The influx has been mainly to Andijan province where some 80,000 people have arrived since last Friday. The provinces of Fergana and Namangan host some 8,000 and 3,500 people respectively. Most of the displaced are being accommodated in schools, warehouses and in several sports centres. The freshly arrived refugee population in Uzbekistan is in need of additional humanitarian support including water, food and shelter.

The UNHCR emergency airlift to Uzbekistan that began on Wednesday, continues today (Thursday 17 June) with further flights having landed in Andijan, bringing the total aid delivered so far to 160 tonnes. Another two flights to Andijan are scheduled for tomorrow (Friday 18 June). UNHCR plans to complete the deployment of its emergency response team in Uzbekistan by Sunday. Some members of the response team are already on the ground.

The total value of UNHCR’s humanitarian assistance to both Uzbekistan and Kyrgyzstan amounts so far to over USD 2.5 million.

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Few refugees opt to go home

GENEVA – ONLY 251,000 of the world’s 15 million refugees returned to their home countries last year, the lowest rate in two decades, the United Nations said on Tuesday.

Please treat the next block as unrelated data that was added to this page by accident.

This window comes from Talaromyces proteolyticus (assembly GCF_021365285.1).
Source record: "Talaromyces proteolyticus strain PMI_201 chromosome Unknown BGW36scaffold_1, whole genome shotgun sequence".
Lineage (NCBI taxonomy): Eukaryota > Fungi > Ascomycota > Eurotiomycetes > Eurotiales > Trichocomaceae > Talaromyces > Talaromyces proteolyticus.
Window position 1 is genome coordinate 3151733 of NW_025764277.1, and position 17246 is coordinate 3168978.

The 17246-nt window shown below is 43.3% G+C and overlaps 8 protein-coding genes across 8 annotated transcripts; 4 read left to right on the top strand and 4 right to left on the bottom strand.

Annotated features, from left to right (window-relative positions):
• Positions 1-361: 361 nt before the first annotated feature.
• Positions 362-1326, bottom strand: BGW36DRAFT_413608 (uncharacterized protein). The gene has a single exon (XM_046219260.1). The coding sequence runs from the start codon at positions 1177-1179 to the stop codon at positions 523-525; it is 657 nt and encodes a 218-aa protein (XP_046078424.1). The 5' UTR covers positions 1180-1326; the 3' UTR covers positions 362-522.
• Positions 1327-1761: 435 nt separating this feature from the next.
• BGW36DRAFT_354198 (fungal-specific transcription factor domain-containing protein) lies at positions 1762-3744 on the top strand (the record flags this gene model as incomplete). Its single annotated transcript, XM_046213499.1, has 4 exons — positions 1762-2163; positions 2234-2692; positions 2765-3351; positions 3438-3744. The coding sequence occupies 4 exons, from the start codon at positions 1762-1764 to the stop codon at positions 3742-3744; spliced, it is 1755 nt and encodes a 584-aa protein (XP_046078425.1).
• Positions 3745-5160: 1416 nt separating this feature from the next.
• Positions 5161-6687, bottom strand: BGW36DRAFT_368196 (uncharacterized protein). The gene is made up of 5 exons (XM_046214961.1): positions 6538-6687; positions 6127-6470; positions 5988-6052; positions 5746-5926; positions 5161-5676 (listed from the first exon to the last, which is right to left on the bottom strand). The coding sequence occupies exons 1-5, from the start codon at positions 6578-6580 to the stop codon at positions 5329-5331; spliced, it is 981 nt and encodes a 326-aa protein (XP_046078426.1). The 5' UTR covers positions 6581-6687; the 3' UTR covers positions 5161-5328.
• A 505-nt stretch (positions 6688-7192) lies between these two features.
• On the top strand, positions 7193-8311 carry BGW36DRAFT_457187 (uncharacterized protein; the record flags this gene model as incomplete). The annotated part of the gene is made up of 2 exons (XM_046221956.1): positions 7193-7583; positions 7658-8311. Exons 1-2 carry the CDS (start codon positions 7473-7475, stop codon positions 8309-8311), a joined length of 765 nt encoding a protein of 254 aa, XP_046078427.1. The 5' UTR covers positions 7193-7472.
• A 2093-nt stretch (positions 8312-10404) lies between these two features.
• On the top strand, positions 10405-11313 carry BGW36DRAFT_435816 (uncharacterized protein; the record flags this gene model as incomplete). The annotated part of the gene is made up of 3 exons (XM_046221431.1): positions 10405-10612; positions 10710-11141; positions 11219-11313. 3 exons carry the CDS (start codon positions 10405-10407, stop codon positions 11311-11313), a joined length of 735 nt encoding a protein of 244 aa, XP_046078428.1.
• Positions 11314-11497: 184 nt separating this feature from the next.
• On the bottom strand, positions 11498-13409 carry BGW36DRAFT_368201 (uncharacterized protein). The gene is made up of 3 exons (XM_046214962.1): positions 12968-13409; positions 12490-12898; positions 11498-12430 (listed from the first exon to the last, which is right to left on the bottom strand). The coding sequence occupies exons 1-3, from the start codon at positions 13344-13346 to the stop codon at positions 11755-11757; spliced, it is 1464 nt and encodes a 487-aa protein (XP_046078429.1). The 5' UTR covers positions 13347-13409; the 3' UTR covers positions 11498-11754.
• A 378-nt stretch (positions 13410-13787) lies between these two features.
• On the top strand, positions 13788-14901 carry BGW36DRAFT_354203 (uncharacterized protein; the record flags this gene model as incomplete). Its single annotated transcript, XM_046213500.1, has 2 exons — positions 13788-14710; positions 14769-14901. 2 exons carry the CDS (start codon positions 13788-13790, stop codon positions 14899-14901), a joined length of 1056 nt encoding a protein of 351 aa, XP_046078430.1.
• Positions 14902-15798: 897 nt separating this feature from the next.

UN High Commissioner for Refugees Antonio Guterres said ongoing conflicts in Afghanistan, Somalia and the Democratic Republic of Congo forced many refugees from those countries to stay put last year.

Other crises that had appeared to be abating, such as in Iraq and southern Sudan, also proved stubbornly stagnant in 2009, discouraging uprooted people from returning home, Guterres said in a statement accompanying a UNHCR report.

‘Already a majority of the world’s refugees have been living as refugees for five years or more,’ the former Portuguese prime minister said. ‘Inevitably, that proportion will grow if fewer refugees are able to go home.’ About 1 million refugees normally voluntarily repatriate every year, according to the UNHCR.